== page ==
The moving air stream from the rotors over cargo slung below a helo can build up huge static charges (up to 10,000 volts) to mitigate this all cargo (and people being lowered to the deck) slung must be grounded. This is accomplished with a metal hook attached to a wire with a wooden handle (forcing the electricity to ground. In VERTREP (Vertical Replenishment) school they teach you to take the hook in your dominant hand and put your 'off' hand in the back of your belt. I was the ground man on a prolonged VERTREP and the CPO perceived (incorrectly) that I was getting tired, and walked over and told me to go take his place as the safety observer. He then took the hook in his left hand (he was extremely right handed), and moved to the newly arriving helo. The last load of the VERTREP was a large aluminum box containing an antenna for our air search radar (lots of surface area to build up a nice charge!). The Chief reached to steady for the box with his right hand and I moved to stop him, as I started across the deck the LPO (Leading Petty Officer) shook his head softly, and I skidded to a halt. Half a second later the Chief took a big jolt through his hand and legs and flew ten feet across the deck landing in the safety netting. We helped him out of the net and he assured us that he was fine. While he was recovering we turned too hogged the crate into the hangar and the ET's unloaded the antenna. I then turned to the BM1 (LPO) and asked him why he had stopped me, he replied "the chief spent 4 years at UNREP (underway replenishment) school but never learned any of the rules he was supposed to be teaching. He had been aboard for more than a year before you came aboard and I personally have knocked him on his butt half a dozen times over that grounding hook to keep him from grabbing something, or someone. I had talked to doc and he said it would scramble his eggs a little but he would probably be fine since there is almost no current in the charge." Two hours later they had the antenna fitted and the old in the crate, we called the H-46 (Sea-Knight) back and decided to use the box to train for further VERTREPS. After about half a dozen landings (with me as the ground man), the chief grabbed my sleeve and told me he was taking over. He put the hook in his left hand again! and walked towards the approaching box. I moved toward him again and the first class shook his head sharply, I then turned to the Corpsman and told him what was about to happen and he grabbed his kit and waved to the on sight stretcher bearers. Half a second later the Chief did his superman imitation again and landed in the net and Big Doc strolled casually over and began to examine him, it took a couple of minutes before he could be helped to sit up but he finally learned about electricity. He never ever relieved me on the hook for the rest of the cruise except for the other ground man....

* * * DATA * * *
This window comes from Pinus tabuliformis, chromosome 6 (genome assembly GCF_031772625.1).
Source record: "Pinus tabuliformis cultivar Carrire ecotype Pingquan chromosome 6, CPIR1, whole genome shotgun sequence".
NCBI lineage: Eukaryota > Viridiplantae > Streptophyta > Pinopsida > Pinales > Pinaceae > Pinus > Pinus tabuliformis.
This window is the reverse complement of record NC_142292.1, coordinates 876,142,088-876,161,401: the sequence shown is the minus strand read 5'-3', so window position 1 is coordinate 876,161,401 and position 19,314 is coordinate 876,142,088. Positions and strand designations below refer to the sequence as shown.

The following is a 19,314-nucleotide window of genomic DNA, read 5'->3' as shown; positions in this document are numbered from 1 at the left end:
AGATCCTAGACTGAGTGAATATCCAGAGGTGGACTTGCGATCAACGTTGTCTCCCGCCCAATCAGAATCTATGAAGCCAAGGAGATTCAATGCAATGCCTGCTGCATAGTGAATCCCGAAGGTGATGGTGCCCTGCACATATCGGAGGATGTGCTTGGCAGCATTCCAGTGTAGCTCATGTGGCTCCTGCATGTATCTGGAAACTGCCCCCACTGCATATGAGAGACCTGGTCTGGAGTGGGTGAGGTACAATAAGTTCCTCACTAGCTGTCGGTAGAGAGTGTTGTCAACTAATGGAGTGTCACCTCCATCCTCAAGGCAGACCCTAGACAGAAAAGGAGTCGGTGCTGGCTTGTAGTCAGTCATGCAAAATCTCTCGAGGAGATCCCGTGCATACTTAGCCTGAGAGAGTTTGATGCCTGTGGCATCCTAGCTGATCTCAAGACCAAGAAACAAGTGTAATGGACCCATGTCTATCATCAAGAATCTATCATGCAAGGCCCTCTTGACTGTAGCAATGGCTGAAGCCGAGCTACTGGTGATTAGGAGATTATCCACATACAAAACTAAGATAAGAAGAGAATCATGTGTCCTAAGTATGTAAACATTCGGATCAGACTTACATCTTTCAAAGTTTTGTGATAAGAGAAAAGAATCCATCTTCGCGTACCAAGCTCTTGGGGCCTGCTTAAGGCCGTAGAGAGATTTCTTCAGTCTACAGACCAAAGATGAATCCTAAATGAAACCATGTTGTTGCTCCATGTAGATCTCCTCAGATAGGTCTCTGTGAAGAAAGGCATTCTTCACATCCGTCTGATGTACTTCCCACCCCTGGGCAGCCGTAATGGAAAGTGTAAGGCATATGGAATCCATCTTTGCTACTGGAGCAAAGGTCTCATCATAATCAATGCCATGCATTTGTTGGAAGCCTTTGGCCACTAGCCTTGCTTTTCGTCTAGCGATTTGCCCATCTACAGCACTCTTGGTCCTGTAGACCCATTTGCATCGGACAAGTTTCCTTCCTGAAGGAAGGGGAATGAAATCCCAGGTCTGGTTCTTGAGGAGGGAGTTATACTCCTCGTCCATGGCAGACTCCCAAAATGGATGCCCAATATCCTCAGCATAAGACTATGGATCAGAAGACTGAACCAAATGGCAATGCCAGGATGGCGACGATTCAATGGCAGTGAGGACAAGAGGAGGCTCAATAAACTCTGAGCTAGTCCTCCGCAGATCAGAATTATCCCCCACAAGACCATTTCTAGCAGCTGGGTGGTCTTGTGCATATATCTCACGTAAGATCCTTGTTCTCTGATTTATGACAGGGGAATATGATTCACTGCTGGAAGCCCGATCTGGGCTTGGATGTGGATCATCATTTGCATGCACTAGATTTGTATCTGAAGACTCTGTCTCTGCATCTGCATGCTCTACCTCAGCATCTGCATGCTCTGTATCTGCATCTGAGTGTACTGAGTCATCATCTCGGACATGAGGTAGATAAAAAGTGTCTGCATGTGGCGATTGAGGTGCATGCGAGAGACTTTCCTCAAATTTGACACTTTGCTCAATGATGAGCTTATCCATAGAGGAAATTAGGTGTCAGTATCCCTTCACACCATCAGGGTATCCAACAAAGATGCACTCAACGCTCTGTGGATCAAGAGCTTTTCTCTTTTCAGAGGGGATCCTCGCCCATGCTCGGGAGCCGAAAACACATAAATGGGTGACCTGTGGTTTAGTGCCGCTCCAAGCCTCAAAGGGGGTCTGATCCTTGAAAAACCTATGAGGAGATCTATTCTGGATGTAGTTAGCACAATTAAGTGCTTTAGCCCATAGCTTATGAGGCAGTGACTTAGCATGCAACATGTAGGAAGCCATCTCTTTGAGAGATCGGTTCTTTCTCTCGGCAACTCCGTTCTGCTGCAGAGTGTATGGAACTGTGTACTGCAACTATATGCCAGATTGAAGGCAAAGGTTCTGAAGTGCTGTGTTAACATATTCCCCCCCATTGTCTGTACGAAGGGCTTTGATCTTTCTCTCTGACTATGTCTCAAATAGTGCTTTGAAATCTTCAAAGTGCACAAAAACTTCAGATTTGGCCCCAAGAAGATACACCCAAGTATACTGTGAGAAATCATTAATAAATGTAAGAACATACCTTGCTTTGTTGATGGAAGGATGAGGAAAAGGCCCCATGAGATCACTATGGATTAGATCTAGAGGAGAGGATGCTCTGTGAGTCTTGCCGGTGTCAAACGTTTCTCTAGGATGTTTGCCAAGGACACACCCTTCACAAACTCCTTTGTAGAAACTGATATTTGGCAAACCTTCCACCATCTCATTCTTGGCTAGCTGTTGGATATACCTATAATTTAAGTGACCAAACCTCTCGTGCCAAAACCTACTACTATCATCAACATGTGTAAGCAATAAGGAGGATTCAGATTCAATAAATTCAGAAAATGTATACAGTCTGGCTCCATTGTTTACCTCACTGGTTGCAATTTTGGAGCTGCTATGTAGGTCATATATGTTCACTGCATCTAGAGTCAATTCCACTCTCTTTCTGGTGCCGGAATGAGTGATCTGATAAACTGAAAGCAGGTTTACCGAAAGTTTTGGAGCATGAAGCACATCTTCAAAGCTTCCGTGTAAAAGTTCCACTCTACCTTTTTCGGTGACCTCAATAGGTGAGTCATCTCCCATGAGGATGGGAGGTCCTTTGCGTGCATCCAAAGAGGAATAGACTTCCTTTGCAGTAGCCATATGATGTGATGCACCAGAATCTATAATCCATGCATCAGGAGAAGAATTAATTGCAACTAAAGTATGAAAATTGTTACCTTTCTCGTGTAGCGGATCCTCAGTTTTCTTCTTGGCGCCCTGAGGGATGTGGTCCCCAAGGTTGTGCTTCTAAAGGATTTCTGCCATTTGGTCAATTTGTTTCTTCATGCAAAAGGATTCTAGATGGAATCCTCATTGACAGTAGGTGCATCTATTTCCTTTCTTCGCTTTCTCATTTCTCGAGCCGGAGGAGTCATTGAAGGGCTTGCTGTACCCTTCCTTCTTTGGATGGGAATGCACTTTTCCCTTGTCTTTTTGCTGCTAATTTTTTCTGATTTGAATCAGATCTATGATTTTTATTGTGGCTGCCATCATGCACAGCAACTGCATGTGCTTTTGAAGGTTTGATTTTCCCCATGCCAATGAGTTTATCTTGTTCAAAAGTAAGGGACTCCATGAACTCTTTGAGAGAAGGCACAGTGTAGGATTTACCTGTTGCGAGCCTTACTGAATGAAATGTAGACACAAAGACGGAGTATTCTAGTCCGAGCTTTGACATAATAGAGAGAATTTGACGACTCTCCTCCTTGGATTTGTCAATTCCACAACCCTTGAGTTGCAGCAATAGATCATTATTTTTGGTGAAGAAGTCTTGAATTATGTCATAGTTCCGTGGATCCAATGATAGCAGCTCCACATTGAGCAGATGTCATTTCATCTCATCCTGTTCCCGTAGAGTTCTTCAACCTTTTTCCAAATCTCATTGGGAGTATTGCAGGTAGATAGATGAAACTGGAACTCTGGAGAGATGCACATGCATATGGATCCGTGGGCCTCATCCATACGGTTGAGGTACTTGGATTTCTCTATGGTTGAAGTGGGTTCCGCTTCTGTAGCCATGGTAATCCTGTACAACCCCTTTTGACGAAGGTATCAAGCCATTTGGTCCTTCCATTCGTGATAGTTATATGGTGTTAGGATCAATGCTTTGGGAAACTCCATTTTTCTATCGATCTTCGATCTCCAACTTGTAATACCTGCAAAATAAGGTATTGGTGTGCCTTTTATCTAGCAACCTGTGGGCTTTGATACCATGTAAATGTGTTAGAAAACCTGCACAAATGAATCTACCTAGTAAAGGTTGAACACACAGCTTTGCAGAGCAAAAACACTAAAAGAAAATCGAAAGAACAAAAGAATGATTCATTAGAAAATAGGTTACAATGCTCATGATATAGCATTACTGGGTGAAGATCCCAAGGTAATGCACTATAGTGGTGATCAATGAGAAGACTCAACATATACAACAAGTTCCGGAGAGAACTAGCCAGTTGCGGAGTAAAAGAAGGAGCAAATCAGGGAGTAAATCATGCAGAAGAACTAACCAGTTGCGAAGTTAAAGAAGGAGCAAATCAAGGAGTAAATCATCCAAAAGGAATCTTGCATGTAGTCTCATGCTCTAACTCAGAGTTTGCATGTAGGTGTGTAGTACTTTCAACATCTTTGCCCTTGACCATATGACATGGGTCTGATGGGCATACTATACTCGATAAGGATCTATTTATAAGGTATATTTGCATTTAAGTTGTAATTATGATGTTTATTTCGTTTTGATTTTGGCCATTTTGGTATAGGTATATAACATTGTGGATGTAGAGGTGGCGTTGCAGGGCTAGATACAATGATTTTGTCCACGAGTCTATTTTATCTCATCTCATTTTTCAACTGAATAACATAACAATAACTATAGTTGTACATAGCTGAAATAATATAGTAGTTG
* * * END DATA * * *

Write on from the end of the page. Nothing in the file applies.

Last edited by fooman2008; Jan 15, 2009 at 11:10 PM. Reason: oops wrong hand